Song of the Day: The Banana Boat Song (Day-O) by Harry Belafonte

Day-O (The Banana Boat Song)” is a traditional Jamaican mento folk song, the best-known version of which was sung by Harry Belafonte and an alternate version interspersed with another Jamaican folksong, Hill and Gully Rider, by Dame Shirley Bassey. Despite the song’s mento influences, “Day-O (The Banana Boat Song)” is widely known as an example of calypso music. It is a work song, from the point of view of dock workers working the night shift loading bananas onto ships. Daylight has come, the shift is over and they want their work to be counted up so that they can go home.

Lyrics:

Day-o, day-o
Daylight come and me wan’ go home
Day, me say day, me say day, me say day
Me say day, me say day-o
Daylight come and me wan’ go home

Work all night on a drink of rum
Daylight come and me wan’ go home
Stack banana till de mornin’ come
Daylight come and me wan’ go home

Come, Mister tally man, tally me banana
Daylight come and me wan’ go home
Come, Mister tally man, tally me banana
Daylight come and me wan’ go home

Lift six foot, seven foot, eight foot bunch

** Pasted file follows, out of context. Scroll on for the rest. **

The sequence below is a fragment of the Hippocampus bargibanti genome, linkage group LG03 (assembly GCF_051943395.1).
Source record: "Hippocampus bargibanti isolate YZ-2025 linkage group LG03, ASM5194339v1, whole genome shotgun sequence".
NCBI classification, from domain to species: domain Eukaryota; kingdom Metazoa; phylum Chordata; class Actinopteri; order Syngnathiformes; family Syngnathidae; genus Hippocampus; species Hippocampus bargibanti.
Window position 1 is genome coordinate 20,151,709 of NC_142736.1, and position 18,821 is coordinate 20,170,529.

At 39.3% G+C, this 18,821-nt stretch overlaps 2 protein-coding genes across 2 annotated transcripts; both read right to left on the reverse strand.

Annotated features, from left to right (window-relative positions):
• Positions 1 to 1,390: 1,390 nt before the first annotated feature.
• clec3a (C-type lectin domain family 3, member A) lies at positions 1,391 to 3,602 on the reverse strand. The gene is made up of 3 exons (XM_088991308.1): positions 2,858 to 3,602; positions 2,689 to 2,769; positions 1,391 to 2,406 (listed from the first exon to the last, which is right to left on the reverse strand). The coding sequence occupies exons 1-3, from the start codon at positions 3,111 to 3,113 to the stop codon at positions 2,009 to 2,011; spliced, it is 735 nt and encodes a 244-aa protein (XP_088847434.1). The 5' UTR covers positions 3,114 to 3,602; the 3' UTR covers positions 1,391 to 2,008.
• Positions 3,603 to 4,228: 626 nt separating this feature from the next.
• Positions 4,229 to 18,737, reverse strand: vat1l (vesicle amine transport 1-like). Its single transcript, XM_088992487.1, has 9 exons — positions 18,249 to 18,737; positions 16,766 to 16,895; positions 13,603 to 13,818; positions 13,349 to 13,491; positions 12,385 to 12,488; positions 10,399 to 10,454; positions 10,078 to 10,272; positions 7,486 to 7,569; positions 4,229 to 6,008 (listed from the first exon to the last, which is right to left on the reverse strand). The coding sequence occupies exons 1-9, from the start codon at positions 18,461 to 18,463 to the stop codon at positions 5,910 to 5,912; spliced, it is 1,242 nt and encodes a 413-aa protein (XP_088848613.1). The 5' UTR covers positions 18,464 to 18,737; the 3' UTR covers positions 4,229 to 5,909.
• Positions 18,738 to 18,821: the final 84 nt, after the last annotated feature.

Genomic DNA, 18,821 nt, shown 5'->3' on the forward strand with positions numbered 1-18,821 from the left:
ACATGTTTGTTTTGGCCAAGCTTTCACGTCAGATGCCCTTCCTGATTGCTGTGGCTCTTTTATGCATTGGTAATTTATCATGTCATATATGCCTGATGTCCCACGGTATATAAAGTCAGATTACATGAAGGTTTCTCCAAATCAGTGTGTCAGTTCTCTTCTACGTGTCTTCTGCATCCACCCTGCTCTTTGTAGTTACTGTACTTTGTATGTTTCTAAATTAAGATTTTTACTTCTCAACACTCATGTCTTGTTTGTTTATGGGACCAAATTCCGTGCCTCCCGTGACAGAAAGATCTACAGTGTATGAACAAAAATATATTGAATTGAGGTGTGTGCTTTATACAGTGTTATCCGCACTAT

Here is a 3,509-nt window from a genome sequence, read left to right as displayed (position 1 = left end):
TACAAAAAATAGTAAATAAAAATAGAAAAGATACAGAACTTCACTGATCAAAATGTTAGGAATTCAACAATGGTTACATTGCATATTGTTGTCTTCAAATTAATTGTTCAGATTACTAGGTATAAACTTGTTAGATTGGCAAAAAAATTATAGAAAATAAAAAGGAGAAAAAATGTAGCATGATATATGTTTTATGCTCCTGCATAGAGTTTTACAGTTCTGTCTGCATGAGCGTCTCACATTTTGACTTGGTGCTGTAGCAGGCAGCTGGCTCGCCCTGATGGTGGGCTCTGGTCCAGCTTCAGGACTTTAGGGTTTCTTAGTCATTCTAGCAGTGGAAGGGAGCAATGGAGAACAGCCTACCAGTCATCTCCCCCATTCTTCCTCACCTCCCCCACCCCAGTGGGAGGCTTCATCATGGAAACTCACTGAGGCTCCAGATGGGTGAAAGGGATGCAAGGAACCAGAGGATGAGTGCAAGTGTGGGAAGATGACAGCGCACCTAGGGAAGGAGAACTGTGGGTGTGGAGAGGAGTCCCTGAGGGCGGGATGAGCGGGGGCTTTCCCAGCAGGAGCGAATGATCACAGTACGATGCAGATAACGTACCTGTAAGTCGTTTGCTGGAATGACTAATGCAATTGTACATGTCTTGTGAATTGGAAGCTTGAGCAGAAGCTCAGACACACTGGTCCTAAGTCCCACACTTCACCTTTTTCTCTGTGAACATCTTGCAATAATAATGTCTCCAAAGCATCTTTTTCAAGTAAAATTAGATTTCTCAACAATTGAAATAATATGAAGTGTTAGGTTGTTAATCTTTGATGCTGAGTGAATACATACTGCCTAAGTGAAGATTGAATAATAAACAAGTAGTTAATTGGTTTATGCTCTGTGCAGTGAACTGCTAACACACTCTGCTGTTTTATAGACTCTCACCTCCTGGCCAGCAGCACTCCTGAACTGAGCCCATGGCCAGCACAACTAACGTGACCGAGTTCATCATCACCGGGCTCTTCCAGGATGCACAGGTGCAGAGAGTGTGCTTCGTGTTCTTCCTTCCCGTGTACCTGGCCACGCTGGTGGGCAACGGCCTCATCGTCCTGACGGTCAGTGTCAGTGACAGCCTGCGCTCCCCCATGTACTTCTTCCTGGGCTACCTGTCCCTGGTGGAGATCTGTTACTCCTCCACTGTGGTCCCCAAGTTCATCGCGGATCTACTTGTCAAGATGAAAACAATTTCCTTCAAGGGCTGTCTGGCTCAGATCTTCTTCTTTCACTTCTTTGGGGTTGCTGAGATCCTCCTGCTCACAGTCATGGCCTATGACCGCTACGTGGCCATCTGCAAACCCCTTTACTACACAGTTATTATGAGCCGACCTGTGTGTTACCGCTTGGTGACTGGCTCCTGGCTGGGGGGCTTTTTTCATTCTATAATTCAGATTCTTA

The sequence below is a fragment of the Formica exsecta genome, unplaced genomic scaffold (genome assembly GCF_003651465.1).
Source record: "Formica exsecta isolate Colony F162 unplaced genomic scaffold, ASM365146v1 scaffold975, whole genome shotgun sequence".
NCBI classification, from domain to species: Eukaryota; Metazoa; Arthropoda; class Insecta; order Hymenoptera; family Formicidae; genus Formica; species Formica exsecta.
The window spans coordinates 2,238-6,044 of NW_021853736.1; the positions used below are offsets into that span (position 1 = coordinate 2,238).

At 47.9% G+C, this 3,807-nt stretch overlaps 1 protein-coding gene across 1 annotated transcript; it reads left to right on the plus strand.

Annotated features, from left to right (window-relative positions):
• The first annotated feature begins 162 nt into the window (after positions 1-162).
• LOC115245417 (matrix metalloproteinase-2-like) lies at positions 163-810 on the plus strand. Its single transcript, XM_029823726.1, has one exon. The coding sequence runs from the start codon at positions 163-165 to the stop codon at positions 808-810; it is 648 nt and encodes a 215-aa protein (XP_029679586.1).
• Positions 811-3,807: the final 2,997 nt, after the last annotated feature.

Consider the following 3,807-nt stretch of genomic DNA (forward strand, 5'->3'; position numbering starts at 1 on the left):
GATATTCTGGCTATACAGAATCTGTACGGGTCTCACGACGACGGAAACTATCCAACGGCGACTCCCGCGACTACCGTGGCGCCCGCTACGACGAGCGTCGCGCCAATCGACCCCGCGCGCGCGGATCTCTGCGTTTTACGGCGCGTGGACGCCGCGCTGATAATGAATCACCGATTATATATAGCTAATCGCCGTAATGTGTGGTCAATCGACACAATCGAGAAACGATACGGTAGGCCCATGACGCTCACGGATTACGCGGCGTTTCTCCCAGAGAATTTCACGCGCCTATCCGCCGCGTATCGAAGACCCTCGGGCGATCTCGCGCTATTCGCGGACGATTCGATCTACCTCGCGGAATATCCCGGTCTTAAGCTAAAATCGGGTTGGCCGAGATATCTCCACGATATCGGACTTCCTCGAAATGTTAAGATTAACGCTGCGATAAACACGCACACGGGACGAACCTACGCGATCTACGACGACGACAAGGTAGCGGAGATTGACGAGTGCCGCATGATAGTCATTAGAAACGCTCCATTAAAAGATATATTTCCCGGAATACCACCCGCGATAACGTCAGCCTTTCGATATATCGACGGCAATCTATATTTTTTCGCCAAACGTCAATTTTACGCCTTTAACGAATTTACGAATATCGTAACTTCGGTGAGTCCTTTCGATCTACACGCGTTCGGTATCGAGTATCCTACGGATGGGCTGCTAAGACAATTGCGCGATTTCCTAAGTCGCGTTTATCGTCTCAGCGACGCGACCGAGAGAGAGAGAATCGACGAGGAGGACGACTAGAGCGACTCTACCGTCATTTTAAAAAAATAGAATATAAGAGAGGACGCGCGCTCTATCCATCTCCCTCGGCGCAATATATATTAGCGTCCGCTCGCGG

Daylight come and me wan’ go home
Six foot, seven foot, eight foot bunch
Daylight come and me wan’ go home

Day, me say day-o
Daylight come and me wan’ go home
Day, me say day, me say day, me say day…
Daylight come and me wan’ go home

A beautiful bunch o’ ripe banana
Daylight come and me wan’ go home
Hide the deadly black tarantula
Daylight come and me wan’ go home

Lift six foot, seven foot, eight foot bunch
Daylight come and me wan’ go home
Six foot, seven foot, eight foot bunch
Daylight come and me wan’ go home

Day, me say day-o
Daylight come and me wan’ go home
Day, me say day, me say day, me say day…
Daylight come and me wan’ go home

Come, Mister tally man, tally me banana
Daylight come and me wan’ go home
Come, Mister tally man, tally me banana
Daylight come and me wan’ go home

Day-o, day-o
Daylight come and me wan’ go home
Day, me say day, me say day, me say day
Me say day, me say day-o
Daylight come and me wan’ go home

—–

Origins